Escambia County restaurant inspections: Vietnamese restaurant receives complaint – Pensacola News Journal

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Here’s the breakdown of recent restaurant inspections in Escambia and Santa Rosa counties for the week of May 6-12. Florida’s restaurant owners are not required to post restaurant inspection results where guests can see them. So, every week, we provide that information for you.

During the latest round of inspections from the Department of Business and Professional Regulation, two restaurants received an administrative complaint and nine restaurants passed their first inspection with zero violations.

Database: Escambia and Santa County restaurant inspections

Disclaimer: The Florida Department of Business & Professional Regulation describes an inspection report as a ‘snapshot’ of conditions present at the time of the inspection. On any given day, an establishment may have fewer or more violations than noted in their most recent inspection. An inspection conducted on any given day may not be representative of the overall, long-term conditions at the establishment.

Two restaurants receive administrative complaint

Pho Golden

7156 N. Davis Highway

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Inspection details: Inspection on May 9Follow-up inspection: Violations required further review but were not an immediate threat to the public. The restaurant complied with a follow-up inspection the next day and met inspection standards.

Total violations: Four total violations, with one high-priority violation

Details of high priority violations:

  • Basic – Dead roaches on premises. Five dead roaches observed in the following locations: One under hand wash sink by front entrance of kitchen, one under reach-in cooler, two under stove, one under reach-in freezer in back of kitchen. Operator cleaned and sanitized areas during inspection. **Corrected On-Site** **Admin Complaint**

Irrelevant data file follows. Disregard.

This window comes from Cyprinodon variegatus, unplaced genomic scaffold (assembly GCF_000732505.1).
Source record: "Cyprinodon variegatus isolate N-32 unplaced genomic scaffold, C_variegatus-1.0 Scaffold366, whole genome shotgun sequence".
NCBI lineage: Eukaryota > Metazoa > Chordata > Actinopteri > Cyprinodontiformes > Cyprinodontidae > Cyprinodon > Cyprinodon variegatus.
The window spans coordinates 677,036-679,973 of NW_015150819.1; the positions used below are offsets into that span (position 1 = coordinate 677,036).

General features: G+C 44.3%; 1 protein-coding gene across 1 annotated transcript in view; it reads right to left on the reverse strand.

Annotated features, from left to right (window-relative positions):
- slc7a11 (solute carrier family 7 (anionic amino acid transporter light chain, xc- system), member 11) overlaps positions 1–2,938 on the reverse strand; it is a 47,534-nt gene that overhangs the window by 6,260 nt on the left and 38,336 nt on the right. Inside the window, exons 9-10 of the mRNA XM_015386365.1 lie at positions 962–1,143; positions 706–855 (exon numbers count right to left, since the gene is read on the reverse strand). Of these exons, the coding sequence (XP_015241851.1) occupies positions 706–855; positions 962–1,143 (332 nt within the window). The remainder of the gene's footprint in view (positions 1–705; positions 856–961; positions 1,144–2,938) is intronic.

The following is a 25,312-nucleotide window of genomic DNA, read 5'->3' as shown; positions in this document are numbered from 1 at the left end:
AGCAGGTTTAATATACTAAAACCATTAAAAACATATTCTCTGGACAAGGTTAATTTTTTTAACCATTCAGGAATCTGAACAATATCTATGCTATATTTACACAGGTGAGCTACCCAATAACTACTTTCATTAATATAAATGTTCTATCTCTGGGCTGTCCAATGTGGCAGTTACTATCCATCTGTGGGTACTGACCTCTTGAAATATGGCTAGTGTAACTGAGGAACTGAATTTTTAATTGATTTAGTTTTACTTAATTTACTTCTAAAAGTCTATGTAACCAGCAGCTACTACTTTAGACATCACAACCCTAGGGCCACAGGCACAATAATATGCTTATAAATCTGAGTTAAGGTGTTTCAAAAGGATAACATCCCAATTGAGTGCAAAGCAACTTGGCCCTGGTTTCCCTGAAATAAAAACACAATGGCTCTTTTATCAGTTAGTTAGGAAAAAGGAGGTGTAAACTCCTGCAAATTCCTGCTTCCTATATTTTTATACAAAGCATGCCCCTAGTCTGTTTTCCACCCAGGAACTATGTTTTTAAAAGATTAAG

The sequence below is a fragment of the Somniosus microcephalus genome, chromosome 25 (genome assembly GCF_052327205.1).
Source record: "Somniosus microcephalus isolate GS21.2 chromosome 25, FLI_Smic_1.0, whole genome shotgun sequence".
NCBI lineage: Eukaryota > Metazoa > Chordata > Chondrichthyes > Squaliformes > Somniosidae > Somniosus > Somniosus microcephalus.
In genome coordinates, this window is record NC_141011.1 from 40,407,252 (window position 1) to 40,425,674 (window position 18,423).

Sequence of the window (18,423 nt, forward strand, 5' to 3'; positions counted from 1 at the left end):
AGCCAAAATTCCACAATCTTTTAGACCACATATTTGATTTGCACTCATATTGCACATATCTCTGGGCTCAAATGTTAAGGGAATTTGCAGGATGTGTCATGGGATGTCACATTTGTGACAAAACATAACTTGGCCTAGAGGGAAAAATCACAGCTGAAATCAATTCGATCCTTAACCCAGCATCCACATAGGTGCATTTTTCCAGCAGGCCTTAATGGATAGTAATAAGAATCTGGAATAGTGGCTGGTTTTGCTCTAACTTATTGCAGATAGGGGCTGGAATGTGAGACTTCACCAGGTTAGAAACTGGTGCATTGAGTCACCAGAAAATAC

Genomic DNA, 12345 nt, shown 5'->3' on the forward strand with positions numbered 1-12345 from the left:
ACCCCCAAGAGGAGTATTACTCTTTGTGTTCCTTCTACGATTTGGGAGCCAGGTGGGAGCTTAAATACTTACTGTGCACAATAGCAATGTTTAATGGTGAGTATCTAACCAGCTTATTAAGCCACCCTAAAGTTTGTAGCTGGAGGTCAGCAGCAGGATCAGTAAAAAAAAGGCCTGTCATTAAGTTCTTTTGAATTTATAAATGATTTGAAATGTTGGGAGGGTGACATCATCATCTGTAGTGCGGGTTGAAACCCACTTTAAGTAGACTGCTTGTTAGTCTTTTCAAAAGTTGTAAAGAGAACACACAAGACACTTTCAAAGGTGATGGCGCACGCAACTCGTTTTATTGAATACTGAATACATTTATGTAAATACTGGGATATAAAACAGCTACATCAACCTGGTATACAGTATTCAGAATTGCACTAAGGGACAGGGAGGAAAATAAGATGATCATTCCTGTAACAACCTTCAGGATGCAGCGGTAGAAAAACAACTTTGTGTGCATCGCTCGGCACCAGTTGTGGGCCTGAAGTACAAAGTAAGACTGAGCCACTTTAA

• High Priority – Time/temperature control for safety food cold held at greater than 41 degrees Fahrenheit. Bean sprouts 79 degrees Fahrenheit for one hour, cabbage 60 degrees Fahrenheit for one hour.

Uncle Flipps Ice Cream and Treat Bar

120 Chiefs Way, Unit 6

Inspection details: Follow-up inspection on May 8

Follow-up inspection: Violations require further review, but are not an immediate threat to the public. A time extension was given and a follow-up inspection is still required.

Total violations: Three total violations, with one high-priority violation

Details of high priority violations:

  • High Priority – From initial inspection: High Priority – Operating with an expired Division of Hotels and Restaurants license. Observed expired DBPR license. **Admin Complaint** – From follow-up inspection 2024-05-08: **Admin Complaint**

Nine restaurants receive a perfect score

  1. An An Eat Eat, 5642 Woodbine Road
  2. Wrighteous Eats, 4109 Adams Road
  3. Pensacola Bay Center, 201 E. Gregory St.
  4. Steel Pony LLC, catering
  5. Chelle’s Soulfood on Tha Go, 405 E. Gonzalez St.
  6. Who Dat Po Boys & Seafood LLC, 3507 N. Pace Blvd.
  7. East King Corner Café, 1400 N. Davis Highway
  8. Coastal Cajun Cusine, 4024 N. Davis Highway
  9. Veronica’s Dream, 3532 N. W St.

What agency inspects restaurants in Florida?

Routine regulation and inspection of restaurants is conducted by the Department of Business and Professional Regulation. The Department of Health is responsible for investigation and control of food-borne illness outbreaks associated with all food establishment.

How do I report a dirty restaurant in Florida?

If you see abuses of state standards, report them and the Department of Business and Professional Regulation will send inspectors. Call the Florida DBPR at 850-487-1395 or report a restaurant for health violations online.

Get the whole story at our restaurant inspection database.

What does all that terminology in Florida restaurant inspections mean?

Basic violations are those considered against best practices.

A warning is issued after an inspector documents violations that must be corrected by a certain date or within a specified number of days from receipt of the inspection report.

An administrative complaint is a form of legal action taken by the division. Insufficient compliance after a warning, a pattern of repeat violations or existence of serious conditions that warrant immediate action may result in the division initiating an administrative complaint against the establishment. Says the division website: “Correcting the violations is important, but penalties may still result from violations corrected after the warning time was over.”

An emergency order − when a restaurant is closed by the inspector − is based on an immediate threat to the public. Here, the Division of Hotels and Restaurants director has determined that the establishment must stop doing business and any division license is suspended to protect health, safety or welfare of the public.

A 24-hour call-back inspection will be performed after an emergency closure or suspension of license.

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